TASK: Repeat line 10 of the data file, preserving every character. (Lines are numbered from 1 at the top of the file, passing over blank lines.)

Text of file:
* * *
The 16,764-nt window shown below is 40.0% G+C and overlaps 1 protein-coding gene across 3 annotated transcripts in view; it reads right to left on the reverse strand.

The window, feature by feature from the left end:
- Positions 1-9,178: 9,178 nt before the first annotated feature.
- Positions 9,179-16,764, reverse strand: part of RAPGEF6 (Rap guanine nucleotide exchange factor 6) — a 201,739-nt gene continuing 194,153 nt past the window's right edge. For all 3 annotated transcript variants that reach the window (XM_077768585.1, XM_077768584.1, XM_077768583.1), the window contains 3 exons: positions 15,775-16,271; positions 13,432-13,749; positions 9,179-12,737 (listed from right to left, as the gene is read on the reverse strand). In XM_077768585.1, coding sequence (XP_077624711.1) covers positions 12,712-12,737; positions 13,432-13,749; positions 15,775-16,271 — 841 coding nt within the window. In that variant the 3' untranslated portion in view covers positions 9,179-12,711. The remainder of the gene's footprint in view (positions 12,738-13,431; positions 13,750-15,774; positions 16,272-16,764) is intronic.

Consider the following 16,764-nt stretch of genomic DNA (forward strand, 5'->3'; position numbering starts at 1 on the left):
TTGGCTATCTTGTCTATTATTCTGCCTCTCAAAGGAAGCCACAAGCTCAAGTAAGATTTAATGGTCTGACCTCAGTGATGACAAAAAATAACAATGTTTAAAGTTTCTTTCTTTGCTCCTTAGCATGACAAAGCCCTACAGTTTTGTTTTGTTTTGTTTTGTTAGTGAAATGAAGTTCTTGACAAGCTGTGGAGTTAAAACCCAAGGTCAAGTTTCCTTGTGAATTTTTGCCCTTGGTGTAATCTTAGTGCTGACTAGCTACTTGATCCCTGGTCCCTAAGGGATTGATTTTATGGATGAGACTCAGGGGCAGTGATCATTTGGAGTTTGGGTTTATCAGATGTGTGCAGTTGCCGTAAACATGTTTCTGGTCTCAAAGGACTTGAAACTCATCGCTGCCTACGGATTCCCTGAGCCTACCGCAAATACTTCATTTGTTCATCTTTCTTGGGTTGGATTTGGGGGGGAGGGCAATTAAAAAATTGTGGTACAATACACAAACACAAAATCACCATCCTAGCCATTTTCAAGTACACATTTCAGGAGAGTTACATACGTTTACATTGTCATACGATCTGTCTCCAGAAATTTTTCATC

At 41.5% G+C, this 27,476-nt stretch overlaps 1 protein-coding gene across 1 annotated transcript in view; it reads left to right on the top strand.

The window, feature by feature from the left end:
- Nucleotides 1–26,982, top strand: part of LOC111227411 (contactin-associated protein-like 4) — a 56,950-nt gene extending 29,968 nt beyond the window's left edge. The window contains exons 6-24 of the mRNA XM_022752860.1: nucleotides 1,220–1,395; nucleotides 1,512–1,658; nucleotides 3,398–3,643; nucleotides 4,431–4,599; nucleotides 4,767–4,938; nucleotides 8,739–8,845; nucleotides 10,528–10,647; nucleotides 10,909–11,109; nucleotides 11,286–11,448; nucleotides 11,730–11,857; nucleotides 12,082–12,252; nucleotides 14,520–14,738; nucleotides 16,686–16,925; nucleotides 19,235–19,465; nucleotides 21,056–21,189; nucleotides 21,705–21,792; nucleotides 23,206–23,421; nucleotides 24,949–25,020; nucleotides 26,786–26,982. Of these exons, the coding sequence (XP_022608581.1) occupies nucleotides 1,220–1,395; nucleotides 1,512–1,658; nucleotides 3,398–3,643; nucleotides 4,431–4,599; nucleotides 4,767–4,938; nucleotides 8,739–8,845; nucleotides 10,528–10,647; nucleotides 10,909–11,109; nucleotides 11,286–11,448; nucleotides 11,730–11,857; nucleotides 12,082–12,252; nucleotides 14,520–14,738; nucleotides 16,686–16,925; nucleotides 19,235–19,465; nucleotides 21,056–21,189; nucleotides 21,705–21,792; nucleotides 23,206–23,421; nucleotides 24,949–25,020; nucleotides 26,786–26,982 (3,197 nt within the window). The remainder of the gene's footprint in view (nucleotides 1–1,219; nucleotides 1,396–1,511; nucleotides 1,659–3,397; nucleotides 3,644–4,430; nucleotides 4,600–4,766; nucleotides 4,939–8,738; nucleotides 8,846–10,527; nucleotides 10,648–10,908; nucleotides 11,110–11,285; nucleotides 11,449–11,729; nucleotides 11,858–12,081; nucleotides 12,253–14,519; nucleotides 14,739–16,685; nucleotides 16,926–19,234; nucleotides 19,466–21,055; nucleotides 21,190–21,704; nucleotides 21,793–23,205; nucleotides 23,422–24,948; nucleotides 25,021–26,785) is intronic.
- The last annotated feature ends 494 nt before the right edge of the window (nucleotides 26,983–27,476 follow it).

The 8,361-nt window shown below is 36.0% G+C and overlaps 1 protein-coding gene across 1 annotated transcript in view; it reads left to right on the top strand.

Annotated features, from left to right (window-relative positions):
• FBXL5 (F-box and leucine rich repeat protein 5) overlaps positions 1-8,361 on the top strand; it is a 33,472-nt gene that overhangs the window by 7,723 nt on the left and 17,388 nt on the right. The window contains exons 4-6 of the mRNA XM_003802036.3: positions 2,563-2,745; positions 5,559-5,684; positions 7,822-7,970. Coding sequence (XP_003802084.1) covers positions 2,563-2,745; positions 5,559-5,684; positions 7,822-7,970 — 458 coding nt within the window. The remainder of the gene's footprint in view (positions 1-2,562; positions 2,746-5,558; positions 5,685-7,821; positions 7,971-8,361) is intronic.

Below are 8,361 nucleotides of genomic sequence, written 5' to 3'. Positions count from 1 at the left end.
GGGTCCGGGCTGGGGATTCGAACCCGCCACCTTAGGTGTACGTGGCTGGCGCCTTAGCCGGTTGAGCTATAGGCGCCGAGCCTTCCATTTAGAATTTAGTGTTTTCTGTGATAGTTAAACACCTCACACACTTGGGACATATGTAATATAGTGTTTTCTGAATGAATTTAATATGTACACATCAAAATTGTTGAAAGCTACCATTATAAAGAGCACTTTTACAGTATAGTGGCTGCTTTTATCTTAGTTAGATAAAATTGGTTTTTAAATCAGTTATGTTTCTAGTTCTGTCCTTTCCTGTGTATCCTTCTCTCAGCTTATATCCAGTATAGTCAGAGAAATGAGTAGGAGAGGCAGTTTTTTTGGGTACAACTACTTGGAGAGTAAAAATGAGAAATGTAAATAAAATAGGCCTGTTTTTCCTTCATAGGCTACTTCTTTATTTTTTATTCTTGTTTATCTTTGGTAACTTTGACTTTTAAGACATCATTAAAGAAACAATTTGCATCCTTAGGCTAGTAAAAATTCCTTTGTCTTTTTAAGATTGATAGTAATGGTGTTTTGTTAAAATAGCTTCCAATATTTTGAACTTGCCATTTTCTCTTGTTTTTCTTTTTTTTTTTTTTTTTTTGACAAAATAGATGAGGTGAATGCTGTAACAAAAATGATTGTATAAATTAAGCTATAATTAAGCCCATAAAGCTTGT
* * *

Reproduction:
- The last annotated feature ends 494 nt before the right edge of the window (nucleotides 26,983–27,476 follow it).